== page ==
Of course some advocates of self help subscribe to the thesis that problems in the inner city are ultimately the product of ghetto-specific culture and that it is the cultural values and norms in the inner city that must be addressed as part of a comprehensive self-help program. However, cultural values emerge from specific circumstances and life chances and reflect an individual’s position in the class structure. They therefore do not ultimately determine behavior. If ghetto underclass minorities have limited aspirations, a hedonistic orientation toward life, or lack of plans for the future, such outlooks ultimately are the result of restricted opportunities and feelings of resignation originating from bitter personal experiences and a bleak future. Thus the inner-city social dislocations emphasized in this study (joblessness, crime, teenage pregnancies, out-of-wedlock births, female-headed families, and welfare dependency) should be analyzed not as cultural aberrations but as symptoms of racial-class inequality. It follows, therefore, that changes in the economic and social situations of the ghetto underclass will lead to changes in cultural norms and behavior patterns. The social policy program outlined above is based on this idea.
Before I take a final look, by way of summary and conclusion, at the important features of this program, I ought briefly to discuss an alternative public agenda that could, if not challenged, dominate the public policy discussion of underclass poverty in the next several years.
In a recent book, Lawrence Mead [Beyond Entitlement: The Social Obligations of Citizenship] contends that “the challenge to welfare statesmanship is not so much to change the extent of benefits as to couple them with serious work and other obligations that would encourage functioning and thus promote the integration of recipients.” He argues that the programs of the Great Society failed to overcome poverty and, in effect, increased dependency because the “behavioral problems of the poor” were ignored. Welfare clients received new services and benefits but were not told “with any authority that they ought to behave differently.” Mead attributes a good deal of the welfare dependency to a sociological logic ascribing the responsibilities for the difficulties experienced by the disadvantaged entirely to the social environment, a logic that still “blocks government from expecting or obligating the poor to behave differently than they do.”
Mead believes that there is a disinclination among the underclass to either accept or retain many available low-wage jobs. The problem of nonwhite unemployment, he contends, is not a lack of jobs, but a high turnover rate. Mead contends that because this kind of joblessness is not affected by changes in the overall economy, it would be difficult to blame the environment. While not dismissing the role discrimination may play in the low wage sector, Mead argues that it is more likely that the poor are impatient with the working conditions and pay of menial jobs and repeatedly quit in hopes of finding better employment. At the present time, “for most job seekers in most areas, jobs of at least a rudimentary kind are generally available.” For Mead it is not that the poor do not want to work, but rather that they will work only under the condition that others remove the barriers that make the world of work difficult. “Since much of the burden consists precisely in acquiring skills, finding jobs, arranging child care, and so forth,” states Mead, “the effect is to drain work obligation of much of its meaning.”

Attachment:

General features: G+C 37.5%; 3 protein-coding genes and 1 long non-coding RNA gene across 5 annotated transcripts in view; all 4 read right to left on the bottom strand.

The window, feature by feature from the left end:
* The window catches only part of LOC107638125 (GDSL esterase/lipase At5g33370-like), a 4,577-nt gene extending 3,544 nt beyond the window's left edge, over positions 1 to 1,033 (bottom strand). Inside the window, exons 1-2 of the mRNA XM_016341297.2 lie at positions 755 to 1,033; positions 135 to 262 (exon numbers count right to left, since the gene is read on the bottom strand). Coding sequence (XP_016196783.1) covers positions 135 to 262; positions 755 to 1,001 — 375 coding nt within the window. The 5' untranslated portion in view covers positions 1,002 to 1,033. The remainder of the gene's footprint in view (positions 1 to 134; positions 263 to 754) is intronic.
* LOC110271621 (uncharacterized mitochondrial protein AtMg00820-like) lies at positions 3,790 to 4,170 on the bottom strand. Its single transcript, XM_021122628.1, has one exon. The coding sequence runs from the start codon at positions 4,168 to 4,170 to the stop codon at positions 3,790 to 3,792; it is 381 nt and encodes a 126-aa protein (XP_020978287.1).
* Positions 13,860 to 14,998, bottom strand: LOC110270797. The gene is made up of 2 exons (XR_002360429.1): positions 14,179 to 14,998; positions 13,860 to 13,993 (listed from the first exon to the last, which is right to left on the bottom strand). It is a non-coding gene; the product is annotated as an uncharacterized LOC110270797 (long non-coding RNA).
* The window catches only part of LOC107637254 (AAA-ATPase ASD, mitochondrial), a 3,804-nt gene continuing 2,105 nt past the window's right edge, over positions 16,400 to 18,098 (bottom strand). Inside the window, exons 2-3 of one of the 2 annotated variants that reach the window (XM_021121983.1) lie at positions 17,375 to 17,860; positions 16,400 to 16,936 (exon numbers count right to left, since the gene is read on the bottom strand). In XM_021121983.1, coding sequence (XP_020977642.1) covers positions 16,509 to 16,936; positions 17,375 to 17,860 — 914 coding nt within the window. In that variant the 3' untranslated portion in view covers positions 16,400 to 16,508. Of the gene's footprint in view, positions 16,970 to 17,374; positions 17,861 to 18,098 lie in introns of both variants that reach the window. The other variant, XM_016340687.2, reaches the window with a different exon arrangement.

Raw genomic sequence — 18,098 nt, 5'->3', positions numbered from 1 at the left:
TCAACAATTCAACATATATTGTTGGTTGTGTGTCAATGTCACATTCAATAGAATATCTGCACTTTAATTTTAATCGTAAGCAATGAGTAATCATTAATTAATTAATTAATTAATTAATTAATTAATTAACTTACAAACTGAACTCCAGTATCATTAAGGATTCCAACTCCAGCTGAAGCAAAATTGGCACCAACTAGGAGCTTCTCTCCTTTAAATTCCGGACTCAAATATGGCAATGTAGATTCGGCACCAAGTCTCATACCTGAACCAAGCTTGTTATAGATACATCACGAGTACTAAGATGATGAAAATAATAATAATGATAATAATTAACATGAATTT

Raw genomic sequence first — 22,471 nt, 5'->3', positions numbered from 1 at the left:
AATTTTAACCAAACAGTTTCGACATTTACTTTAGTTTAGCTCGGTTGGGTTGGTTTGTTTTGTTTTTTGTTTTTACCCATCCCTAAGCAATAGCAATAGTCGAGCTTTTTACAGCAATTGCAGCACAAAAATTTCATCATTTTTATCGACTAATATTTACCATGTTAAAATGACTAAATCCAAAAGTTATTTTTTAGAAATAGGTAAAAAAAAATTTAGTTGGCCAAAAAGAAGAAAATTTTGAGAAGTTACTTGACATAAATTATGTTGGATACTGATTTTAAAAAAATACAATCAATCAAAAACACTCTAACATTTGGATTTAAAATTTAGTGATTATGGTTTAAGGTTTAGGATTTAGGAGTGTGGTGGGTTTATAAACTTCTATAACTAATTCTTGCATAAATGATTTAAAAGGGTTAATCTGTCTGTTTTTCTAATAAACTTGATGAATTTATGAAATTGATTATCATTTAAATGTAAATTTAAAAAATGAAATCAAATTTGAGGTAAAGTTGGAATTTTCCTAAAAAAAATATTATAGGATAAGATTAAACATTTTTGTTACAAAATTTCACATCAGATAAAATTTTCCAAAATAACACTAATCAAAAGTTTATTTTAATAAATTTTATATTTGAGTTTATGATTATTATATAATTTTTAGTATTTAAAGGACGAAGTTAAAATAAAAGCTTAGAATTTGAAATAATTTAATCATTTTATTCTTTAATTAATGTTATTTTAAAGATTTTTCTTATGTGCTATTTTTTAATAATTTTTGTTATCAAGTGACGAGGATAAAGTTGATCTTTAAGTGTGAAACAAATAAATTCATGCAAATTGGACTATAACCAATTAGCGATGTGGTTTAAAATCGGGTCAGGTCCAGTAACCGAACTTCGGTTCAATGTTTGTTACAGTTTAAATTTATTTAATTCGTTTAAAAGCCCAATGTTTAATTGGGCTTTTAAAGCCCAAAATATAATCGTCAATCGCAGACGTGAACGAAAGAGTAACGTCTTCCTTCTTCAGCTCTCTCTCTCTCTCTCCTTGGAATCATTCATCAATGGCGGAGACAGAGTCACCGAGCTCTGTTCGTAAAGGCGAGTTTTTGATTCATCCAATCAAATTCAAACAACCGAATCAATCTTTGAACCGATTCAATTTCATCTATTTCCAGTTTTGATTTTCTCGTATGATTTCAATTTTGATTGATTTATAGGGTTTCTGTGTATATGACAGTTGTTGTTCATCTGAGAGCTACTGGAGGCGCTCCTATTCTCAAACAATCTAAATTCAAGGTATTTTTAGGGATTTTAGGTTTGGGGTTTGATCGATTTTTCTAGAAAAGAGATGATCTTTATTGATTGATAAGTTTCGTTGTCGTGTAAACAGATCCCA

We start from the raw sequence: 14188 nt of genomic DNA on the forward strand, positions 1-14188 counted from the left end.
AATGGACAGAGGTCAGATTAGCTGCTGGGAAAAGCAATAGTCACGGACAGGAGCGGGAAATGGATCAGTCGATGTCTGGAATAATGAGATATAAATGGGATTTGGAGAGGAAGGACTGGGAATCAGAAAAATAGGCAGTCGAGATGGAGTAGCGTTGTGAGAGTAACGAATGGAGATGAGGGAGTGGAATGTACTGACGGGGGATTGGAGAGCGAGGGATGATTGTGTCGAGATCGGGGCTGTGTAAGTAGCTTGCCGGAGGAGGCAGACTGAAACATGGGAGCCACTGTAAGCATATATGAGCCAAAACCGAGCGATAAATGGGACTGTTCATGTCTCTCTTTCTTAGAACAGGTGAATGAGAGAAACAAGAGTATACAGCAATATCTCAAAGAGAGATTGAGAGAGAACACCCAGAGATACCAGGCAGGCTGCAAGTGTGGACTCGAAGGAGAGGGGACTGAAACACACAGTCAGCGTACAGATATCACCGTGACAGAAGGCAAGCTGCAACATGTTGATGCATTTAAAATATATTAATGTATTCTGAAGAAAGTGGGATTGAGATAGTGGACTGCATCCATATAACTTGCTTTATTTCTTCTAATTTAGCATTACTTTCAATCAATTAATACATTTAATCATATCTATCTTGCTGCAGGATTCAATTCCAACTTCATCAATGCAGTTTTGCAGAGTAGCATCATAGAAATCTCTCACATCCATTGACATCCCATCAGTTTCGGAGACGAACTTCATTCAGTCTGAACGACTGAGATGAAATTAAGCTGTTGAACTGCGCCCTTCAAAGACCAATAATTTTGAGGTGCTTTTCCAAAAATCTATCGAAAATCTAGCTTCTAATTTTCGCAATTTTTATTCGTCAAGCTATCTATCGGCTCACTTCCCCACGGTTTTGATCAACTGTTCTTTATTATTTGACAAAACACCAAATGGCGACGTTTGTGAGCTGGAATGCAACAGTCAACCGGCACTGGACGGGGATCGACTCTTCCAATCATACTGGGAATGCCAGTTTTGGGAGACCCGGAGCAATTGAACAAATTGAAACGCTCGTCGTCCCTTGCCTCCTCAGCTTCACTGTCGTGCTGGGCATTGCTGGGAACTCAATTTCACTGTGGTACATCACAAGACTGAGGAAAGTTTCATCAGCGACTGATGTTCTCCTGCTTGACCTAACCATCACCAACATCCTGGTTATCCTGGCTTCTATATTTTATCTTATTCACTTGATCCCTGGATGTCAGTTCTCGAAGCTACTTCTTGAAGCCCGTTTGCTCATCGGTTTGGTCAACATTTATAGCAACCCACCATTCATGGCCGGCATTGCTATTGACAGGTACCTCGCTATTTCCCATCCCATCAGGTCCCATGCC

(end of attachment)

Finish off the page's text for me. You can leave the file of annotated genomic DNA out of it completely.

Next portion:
In sum, Mead believes that the programs of the Great Society have exacerbated the situation of the underclass by not obligating the recipients of social welfare programs to behave according to mainstream norms- completing school, working, obeying the law, and so forth. ‘Since virtually nothing was demanded in return for benefits, the underclass remained socially isolated and could not be accepted as equals.
If any of the social policies recommended by conservative analysts are to become, serious candidates for adoption as national public policy, they will more likely be based on the kind of argument advanced by Mead in favor of mandatory workfare. The laissez-faire social philosophy represented by Charles Murray is not only too extreme to be seriously considered by most policymakers, but the premise upon which it is based is vulnerable to the kind of criticism raised by Sheldon Danziger and Peter Gottschalk [in “Social Programs—A Partial Solution to, But Not a Cause of Poverty: An Alternative to Charles Murray’s View,” Challenge Magazine, May–June/85] namely, that the greatest rise in black joblessness and female-headed families occurred during the very period (1972- 1980) when the real value of AFDC plus food stamps plummeted because states did not peg benefit levels to inflation.
Mead’s arguments, on the other hand, are much more subtle and persuasive. If his and similar arguments in support of mandatory workfare are not adopted wholesale as national policy, aspects of his theoretical rationale on the social obligations of citizenship could, as we shall see, help shape a policy agenda involving obligational state programs.